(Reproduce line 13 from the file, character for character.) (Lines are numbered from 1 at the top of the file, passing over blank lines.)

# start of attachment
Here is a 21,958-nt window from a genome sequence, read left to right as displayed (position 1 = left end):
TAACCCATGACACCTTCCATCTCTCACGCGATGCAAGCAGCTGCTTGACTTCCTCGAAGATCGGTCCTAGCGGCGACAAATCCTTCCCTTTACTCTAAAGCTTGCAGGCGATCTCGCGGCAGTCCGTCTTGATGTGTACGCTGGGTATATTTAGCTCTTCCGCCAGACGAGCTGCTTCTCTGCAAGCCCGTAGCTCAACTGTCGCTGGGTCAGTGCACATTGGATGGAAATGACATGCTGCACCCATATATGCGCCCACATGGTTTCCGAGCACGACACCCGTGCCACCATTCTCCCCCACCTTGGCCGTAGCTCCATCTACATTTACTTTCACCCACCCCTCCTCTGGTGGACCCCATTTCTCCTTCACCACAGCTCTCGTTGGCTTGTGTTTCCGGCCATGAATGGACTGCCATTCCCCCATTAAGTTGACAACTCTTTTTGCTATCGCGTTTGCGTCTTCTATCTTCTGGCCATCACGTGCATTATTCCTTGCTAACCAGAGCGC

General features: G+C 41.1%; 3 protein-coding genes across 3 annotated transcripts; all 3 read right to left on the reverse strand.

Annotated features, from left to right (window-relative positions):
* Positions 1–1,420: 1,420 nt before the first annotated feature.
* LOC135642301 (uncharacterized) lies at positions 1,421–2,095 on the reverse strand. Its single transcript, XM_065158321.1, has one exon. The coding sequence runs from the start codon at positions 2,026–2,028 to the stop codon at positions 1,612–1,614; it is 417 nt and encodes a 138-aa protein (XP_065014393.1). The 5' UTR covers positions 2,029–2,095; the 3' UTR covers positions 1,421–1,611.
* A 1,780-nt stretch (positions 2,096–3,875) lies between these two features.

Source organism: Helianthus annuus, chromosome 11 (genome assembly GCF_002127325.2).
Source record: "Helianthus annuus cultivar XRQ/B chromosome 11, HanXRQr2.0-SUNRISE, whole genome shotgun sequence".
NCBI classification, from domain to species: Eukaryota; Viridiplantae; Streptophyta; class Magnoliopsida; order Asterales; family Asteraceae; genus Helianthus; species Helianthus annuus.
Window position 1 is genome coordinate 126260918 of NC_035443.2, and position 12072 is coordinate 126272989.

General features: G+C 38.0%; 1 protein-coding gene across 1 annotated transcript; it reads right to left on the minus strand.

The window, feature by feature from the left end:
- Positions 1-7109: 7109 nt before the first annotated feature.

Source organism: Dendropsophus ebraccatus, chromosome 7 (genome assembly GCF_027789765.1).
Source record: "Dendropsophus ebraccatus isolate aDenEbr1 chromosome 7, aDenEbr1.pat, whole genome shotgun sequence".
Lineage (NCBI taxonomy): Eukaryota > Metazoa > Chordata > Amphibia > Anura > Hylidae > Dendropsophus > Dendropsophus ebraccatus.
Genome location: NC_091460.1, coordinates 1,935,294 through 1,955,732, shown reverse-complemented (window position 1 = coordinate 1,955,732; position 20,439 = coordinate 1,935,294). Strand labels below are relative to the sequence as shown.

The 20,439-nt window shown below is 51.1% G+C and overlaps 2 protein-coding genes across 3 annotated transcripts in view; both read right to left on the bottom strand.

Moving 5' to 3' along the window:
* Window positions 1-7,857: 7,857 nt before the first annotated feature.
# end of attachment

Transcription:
The window, feature by feature from the left end: